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Topophilia (From Greek topos "place" and -philia, "love of"[1]) is a strong sense of place, which often becomes mixed with the sense of cultural identity among certain peoples and a love of certain aspects of such a place.

History of the term[edit]

Alan Watts's autobiography, In My Own Way (1972), starts with the sentence: "Topophilia is a word invented by the British poet John Betjeman for a special love for peculiar places." But it was W. H. Auden who used the term in his 1948 introduction to John Betjeman's poetry book Slick but Not Streamlined. The term later appeared in the French philosopher Gaston Bachelard's highly influential The Poetics of Space (1958). James W. Gibson, in his book A Reenchanted World (2009) also argues that topophilia or "love of place" is a biologically based, close cultural connection to place. Gibson says that such connections mostly have been destroyed in modernity but argues that "more and more people are trying to reinvent them."

In relation to local sports[edit]

Sports geographer John Bale in his article "Enshrined in Blood" (The Sports Historian, 17, 2) has noted the opportunities sport stadia have for topophilia, citing five metaphors that make stadiums particularly topophilic:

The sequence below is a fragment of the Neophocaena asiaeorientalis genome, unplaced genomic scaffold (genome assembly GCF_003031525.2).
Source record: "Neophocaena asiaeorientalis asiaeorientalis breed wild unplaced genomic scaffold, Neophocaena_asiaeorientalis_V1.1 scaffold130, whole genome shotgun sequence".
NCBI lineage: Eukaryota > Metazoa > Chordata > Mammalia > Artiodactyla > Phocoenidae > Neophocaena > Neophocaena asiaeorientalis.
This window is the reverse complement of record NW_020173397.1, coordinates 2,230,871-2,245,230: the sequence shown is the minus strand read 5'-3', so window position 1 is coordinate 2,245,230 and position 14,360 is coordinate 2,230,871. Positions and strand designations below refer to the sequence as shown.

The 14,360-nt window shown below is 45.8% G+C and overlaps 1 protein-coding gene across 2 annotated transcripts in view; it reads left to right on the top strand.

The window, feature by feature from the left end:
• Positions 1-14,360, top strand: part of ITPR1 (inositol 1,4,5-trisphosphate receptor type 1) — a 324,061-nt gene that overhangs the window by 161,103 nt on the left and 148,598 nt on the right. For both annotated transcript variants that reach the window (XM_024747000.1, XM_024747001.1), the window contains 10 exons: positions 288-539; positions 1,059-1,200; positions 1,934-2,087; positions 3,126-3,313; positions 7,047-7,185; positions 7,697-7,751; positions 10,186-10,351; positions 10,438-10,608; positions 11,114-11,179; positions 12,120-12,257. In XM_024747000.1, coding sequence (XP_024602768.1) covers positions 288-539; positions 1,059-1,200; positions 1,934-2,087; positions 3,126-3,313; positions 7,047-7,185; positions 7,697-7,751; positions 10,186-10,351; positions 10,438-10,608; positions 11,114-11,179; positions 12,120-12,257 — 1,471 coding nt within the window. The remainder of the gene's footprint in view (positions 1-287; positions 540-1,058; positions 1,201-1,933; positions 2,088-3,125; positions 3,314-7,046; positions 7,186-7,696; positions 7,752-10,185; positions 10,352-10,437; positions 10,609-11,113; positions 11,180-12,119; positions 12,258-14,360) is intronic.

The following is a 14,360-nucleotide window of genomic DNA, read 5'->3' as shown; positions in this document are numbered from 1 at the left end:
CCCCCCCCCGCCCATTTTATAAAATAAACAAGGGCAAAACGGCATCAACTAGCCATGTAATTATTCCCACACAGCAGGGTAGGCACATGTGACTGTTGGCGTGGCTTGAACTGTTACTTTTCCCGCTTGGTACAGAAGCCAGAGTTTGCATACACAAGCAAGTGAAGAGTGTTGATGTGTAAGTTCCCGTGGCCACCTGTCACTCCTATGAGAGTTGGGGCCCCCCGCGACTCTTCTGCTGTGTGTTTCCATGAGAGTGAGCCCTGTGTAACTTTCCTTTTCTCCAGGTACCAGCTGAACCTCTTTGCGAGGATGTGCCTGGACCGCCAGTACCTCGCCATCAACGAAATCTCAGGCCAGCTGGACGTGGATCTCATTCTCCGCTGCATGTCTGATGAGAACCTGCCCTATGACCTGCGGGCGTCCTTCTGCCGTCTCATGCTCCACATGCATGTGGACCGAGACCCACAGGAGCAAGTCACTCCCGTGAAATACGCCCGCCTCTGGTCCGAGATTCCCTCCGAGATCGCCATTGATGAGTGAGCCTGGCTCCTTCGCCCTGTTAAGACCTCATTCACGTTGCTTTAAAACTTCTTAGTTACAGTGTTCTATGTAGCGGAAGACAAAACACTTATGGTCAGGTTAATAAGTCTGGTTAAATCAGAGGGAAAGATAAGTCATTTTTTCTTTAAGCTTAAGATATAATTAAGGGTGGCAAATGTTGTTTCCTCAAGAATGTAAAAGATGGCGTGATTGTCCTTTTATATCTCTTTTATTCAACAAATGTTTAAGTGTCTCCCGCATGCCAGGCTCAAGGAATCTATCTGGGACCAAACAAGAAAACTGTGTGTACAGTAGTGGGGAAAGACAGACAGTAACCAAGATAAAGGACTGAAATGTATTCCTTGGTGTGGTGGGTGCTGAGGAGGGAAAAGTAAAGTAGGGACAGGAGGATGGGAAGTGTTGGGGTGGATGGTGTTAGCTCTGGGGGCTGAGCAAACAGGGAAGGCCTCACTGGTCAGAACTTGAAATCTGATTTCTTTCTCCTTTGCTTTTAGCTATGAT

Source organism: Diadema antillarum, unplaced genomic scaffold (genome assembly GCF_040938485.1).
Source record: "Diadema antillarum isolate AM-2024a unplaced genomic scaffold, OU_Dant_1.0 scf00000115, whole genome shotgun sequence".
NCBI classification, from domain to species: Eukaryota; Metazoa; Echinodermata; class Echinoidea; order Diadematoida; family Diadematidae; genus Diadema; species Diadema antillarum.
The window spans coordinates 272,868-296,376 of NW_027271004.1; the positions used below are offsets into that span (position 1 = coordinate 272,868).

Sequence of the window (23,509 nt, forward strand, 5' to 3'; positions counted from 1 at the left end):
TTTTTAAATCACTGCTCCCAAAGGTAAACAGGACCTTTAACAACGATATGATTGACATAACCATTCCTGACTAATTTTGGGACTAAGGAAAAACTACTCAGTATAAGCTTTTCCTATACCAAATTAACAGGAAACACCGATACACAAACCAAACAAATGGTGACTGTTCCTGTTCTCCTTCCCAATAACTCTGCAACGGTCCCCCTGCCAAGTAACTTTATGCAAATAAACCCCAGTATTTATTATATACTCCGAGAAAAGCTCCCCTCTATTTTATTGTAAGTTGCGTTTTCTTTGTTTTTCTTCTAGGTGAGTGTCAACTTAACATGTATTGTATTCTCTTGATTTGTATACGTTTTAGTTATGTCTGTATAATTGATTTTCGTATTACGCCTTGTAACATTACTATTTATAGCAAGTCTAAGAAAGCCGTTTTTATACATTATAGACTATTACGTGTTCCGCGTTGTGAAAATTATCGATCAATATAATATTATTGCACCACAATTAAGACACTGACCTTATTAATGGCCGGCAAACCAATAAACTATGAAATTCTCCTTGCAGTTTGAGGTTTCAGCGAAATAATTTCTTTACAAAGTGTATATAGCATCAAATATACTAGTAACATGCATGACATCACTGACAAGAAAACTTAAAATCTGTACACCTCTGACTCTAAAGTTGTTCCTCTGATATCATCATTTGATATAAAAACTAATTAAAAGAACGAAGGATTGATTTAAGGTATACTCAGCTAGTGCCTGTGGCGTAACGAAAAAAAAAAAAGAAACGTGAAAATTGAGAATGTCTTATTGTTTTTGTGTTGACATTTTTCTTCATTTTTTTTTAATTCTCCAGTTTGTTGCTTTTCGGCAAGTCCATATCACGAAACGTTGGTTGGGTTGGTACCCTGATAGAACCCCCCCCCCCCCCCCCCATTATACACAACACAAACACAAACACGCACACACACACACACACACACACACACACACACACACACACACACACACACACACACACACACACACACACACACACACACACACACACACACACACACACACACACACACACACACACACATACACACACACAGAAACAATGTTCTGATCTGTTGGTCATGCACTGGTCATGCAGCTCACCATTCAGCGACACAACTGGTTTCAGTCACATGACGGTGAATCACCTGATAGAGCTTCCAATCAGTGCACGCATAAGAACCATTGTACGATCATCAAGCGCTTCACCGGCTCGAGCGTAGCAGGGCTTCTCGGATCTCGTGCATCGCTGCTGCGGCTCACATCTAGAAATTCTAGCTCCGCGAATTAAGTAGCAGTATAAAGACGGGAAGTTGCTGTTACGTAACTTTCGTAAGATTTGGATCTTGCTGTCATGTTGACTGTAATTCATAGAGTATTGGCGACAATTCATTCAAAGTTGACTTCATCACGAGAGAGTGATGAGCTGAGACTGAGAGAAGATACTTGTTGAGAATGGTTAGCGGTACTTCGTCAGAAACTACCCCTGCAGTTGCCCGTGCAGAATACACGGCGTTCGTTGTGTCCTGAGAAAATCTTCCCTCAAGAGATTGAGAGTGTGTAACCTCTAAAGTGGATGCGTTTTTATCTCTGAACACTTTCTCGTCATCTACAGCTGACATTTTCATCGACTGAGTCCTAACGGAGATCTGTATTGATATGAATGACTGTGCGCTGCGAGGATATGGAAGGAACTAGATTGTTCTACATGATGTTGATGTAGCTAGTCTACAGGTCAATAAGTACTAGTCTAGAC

1. They are 'sacred spaces' for their followers, particularly if euphoric or tragic incidents have taken place within them, such as the Hillsborough disaster.
  2. They often have 'scenic' qualities, such as the view of the Gateway Arch at Busch Stadium in St. Louis, Missouri.
  3. As a 'home' to the team and the fans, it can have psychological advantages to both.
  4. The stadium might be a 'tourist' attraction to visitors, a must-see venue. Some stadiums, such as the Melbourne Cricket Ground have fee-charging tours when matches are not even occurring.
  5. Deep local pride may be tied up with particular stadiums.[2]


  1. ^ 'Webster's New International Dictionary of the English Language
  2. ^ Giulianotti, Richard, Sport: A Critical Sociology, p 122

See also[edit]

External links[edit]